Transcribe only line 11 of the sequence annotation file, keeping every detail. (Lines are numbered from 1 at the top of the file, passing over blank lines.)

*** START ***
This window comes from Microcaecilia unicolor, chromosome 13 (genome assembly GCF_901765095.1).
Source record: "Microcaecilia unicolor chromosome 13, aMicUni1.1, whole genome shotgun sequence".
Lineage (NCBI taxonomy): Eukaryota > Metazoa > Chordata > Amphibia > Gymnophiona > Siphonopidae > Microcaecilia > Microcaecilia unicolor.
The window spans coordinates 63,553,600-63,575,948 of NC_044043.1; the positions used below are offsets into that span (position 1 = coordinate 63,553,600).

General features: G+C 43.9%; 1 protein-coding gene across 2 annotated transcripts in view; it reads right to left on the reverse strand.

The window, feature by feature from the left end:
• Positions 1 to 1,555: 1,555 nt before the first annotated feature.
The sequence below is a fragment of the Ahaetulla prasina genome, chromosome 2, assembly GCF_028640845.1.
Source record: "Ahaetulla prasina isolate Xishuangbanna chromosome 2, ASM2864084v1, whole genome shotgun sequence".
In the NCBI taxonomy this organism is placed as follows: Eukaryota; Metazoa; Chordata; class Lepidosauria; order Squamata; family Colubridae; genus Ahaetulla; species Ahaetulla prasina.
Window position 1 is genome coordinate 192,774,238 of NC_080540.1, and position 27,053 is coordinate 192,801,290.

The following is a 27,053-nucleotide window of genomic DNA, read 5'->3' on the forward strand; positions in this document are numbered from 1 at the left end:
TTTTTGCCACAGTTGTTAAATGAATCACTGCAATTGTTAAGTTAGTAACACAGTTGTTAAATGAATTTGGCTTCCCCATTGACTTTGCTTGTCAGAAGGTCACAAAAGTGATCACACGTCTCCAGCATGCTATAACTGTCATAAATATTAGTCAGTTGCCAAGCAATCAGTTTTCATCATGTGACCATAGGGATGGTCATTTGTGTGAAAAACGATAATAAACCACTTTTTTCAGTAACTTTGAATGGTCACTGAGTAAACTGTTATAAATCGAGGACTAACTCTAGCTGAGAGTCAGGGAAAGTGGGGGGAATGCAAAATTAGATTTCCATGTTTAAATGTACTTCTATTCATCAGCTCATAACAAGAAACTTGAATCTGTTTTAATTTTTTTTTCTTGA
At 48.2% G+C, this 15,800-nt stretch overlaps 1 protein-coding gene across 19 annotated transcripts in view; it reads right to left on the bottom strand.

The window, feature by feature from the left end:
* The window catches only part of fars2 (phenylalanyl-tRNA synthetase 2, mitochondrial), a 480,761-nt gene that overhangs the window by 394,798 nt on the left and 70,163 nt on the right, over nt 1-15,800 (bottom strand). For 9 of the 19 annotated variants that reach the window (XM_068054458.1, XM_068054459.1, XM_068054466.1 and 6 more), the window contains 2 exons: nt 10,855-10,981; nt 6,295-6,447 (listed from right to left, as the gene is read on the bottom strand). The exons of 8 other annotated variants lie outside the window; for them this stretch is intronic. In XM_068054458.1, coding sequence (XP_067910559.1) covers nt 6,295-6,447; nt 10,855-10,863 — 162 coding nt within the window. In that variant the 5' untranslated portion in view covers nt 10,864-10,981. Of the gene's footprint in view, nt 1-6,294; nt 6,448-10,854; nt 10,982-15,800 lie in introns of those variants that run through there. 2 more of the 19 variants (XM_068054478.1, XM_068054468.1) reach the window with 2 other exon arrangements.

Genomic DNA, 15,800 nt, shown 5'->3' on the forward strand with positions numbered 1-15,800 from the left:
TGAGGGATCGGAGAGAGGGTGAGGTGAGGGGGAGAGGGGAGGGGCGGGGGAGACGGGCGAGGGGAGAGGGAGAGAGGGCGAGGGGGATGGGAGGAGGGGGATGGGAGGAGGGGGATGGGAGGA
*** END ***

Window position 1 is genome coordinate 192,774,238 of NC_080540.1, and position 27,053 is coordinate 192,801,290.